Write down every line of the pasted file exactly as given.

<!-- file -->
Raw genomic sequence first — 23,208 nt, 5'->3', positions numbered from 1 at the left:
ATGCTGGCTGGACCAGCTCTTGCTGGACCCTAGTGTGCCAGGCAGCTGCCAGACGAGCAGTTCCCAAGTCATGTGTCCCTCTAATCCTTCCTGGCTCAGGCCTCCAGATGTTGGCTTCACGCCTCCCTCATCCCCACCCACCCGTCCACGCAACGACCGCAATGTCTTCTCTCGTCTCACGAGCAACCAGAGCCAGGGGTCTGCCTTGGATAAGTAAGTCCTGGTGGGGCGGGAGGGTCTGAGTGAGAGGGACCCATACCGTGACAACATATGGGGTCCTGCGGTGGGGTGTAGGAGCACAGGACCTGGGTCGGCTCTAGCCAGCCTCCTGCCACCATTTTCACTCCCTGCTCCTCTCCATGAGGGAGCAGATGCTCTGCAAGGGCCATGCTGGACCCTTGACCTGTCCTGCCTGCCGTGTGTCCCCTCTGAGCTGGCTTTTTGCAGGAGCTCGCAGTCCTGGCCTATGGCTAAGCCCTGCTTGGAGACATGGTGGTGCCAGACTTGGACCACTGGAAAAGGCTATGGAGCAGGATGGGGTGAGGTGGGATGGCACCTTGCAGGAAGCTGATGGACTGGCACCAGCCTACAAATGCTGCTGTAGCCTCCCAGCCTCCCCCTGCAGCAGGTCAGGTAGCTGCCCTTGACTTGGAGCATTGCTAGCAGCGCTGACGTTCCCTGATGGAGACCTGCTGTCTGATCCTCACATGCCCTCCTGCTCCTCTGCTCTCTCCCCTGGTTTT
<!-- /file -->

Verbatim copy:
Raw genomic sequence first — 23,208 nt, 5'->3', positions numbered from 1 at the left:
ATGCTGGCTGGACCAGCTCTTGCTGGACCCTAGTGTGCCAGGCAGCTGCCAGACGAGCAGTTCCCAAGTCATGTGTCCCTCTAATCCTTCCTGGCTCAGGCCTCCAGATGTTGGCTTCACGCCTCCCTCATCCCCACCCACCCGTCCACGCAACGACCGCAATGTCTTCTCTCGTCTCACGAGCAACCAGAGCCAGGGGTCTGCCTTGGATAAGTAAGTCCTGGTGGGGCGGGAGGGTCTGAGTGAGAGGGACCCATACCGTGACAACATATGGGGTCCTGCGGTGGGGTGTAGGAGCACAGGACCTGGGTCGGCTCTAGCCAGCCTCCTGCCACCATTTTCACTCCCTGCTCCTCTCCATGAGGGAGCAGATGCTCTGCAAGGGCCATGCTGGACCCTTGACCTGTCCTGCCTGCCGTGTGTCCCCTCTGAGCTGGCTTTTTGCAGGAGCTCGCAGTCCTGGCCTATGGCTAAGCCCTGCTTGGAGACATGGTGGTGCCAGACTTGGACCACTGGAAAAGGCTATGGAGCAGGATGGGGTGAGGTGGGATGGCACCTTGCAGGAAGCTGATGGACTGGCACCAGCCTACAAATGCTGCTGTAGCCTCCCAGCCTCCCCCTGCAGCAGGTCAGGTAGCTGCCCTTGACTTGGAGCATTGCTAGCAGCGCTGACGTTCCCTGATGGAGACCTGCTGTCTGATCCTCACATGCCCTCCTGCTCCTCTGCTCTCTCCCCTGGTTTT